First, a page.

The Chicken Chronicles
(The New Press: 208 pp.,$21.95)
You pick up the book and you enter the slow, dazy world of the writer and her chickens. You put the book down to get something to eat and the spell is loosened. You think, "Chickens? Am I really reading a book in which Alice Walker calls herself 'Mommy' to her beloved chickens? A book in which chickens are the angels that lead Walker back into decades-old memories of her childhood that are still so dangerous that she was unable to confront them before her life with chickens?" That is when you realize how powerful Walker is, how she draws you through trauma into an Eternity, a chicken house on her peaceful bit of land in Northern California, next to her garden, where she sits on a green metal stool and watches her chickens. It's a book-long spell — hypnotic. (Her chickens eat organic kale and Chardonnay grapes! She writes them letters from her visit to the Dalai Lama in India, and other places. In her mind, Walker left the shack behind her mother's garden on the farm in rural Georgia and didn't look back until the chickens made her remember the killing of chickens for food where she grew up, where the animals she loved were killed for food. She remembers how it felt when family members left without saying goodbye and she explains all this to her chickens. She wants us to understand how beautiful they are, these creatures we barely think of and all too often abuse. It's a high, clear place of compassion she takes us to — the chicken house, the green stool, the kale and the grapes and the corn on the cob.
You Are Free: Stories
(Riverhead Books: 240 pp., $15 paperback)
Children cry out in the night in these stories. There is a confusion of roles — dog and master, child and mother, husband and father. In most of the stories, mixed-race marriage is considered from angles that surprise and don't surprise a reader. The choices we make are revealed as empty choices, cobbled together out of need and necessity, not real freedom. The narrators are often shocking — their violence, their lust for status, their inability to empathize with others. Senna reveals things about people that we rarely see in day-to-day life. She makes it hard to judge her characters — even the young, lonely woman who confuses violence with intimacy and beats her dog. (You will be glad to leave her company, but you have a sense of where her violence comes from.) Severing readers from their entrenched moralities usually takes a lot longer (at least a novel), but Senna does it in a few carefully chosen details. The truth is seldom plain — in the title story a 33-year-old woman, Lara, receives a letter and several calls from a young woman convinced she is the daughter Lara gave up for adoption. Lara begins to wonder if the appendectomy she had when she was 13 was actually a pregnancy. Nothing is certain. Perception muddies truth. We look up relieved to live in a world of facts.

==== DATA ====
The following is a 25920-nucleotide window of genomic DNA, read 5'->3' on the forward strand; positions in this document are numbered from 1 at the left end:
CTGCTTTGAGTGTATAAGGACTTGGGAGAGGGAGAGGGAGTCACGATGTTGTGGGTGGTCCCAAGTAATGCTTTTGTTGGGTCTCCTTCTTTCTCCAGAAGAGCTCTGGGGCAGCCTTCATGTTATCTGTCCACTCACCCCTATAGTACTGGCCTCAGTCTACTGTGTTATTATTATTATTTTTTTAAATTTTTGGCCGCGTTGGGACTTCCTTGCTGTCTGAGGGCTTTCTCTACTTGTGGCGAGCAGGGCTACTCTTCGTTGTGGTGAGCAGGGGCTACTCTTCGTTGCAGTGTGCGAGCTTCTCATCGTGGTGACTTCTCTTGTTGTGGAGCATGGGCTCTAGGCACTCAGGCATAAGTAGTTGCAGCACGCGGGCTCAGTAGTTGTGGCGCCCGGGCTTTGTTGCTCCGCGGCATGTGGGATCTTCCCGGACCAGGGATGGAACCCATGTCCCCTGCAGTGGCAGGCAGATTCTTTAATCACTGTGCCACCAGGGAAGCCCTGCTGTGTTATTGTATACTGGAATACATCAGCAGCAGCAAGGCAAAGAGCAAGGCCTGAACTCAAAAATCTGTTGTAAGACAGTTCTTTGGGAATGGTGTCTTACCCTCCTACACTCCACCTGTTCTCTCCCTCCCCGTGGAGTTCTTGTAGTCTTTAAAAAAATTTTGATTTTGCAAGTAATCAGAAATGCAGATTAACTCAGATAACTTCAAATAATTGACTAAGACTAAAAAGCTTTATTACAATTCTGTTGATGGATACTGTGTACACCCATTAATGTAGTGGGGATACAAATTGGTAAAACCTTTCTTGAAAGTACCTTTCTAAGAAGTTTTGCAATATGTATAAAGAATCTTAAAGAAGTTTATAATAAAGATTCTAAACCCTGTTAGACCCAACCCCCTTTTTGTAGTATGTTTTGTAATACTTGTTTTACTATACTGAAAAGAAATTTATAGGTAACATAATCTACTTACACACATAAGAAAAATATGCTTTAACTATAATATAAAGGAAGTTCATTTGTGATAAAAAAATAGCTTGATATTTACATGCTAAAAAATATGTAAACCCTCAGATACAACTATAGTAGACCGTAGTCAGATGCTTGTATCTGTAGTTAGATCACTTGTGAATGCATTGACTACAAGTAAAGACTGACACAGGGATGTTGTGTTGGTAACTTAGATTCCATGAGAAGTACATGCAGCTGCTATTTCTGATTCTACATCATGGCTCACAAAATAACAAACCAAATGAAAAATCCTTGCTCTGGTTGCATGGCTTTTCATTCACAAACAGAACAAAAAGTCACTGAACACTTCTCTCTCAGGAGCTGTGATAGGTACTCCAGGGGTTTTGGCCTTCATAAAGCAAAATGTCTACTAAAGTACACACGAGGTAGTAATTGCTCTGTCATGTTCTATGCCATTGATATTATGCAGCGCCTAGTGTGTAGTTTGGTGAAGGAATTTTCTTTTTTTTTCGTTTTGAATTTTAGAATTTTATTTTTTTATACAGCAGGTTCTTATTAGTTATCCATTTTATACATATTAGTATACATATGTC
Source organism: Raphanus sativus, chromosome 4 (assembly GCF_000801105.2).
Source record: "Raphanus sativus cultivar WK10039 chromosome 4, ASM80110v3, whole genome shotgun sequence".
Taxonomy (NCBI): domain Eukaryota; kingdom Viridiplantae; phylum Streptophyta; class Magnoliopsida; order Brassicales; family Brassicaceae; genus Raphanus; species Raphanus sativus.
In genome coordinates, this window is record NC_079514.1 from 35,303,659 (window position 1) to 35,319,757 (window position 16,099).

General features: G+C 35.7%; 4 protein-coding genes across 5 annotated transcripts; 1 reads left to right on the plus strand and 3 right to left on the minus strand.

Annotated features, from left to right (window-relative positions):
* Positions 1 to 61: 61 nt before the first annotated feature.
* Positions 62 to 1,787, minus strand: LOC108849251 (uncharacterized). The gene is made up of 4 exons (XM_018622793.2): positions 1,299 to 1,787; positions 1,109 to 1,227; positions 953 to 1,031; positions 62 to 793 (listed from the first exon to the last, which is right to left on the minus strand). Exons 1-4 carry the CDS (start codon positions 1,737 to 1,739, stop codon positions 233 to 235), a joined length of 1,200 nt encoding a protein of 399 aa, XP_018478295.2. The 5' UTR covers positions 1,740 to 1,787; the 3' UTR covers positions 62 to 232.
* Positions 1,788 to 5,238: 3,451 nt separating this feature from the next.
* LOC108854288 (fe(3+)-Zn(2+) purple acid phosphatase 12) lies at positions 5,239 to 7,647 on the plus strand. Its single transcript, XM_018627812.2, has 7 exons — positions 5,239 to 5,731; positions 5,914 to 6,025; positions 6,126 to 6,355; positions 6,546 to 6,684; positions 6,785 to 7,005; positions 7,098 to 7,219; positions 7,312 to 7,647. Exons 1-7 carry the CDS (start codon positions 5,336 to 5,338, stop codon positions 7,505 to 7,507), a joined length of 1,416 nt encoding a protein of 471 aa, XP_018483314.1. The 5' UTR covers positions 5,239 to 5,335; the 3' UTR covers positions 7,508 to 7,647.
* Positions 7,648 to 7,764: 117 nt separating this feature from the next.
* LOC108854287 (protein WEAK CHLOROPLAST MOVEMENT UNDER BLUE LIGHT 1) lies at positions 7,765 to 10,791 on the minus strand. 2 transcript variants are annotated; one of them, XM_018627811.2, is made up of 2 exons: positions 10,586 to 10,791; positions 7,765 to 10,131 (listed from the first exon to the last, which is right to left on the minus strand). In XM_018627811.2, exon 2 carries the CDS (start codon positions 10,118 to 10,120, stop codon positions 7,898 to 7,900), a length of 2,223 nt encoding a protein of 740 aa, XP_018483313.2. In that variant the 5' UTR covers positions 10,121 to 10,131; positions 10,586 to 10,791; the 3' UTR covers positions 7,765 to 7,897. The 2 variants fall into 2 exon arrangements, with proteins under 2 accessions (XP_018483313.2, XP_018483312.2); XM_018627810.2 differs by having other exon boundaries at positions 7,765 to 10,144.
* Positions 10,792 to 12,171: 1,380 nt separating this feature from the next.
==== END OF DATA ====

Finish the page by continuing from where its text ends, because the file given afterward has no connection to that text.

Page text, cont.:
An Accidental Sportswriter: A Memoir
(Ecco: 256 pp., $25.99)
Robert Lipsyte was a nerd, a fat kid, a "bully magnet" growing up in Queens, "Lippo the Hippo," and as an English major he found himself at "the bottom of the masculinity chart." When he applied for a summer job as a copy boy in the sports department at the New York Times, he could not have been less interested in "jock culture." Sixty years later, after a career in print, radio, television and as a writer of young adult novels, Lipsyte looks back with great fondness at the Times (excluding former editor Howell Raines) and at the writers and athletes he admired and counted as friends: Gay Talese, Mickey Mantle, Muhammad Ali, Lance Armstrong and many others. Through his years as a sports writer his favorite stories took place on the margins of American sport: the gay athletes, the sports played in alleyways and on Indian reservations, the rare triumphs over true bullies (like the testicular cancer Lipsyte himself fought). Lipsyte comes to a better understanding of his emotionally distant father. He writes with compassion about what it means to be a family man and father, about the perils, in sport, at home and in the workplace, of an overabundance of machismo.
Salter Reynolds is a Los Angeles writer.Copyright © 2015, The Baltimore Sun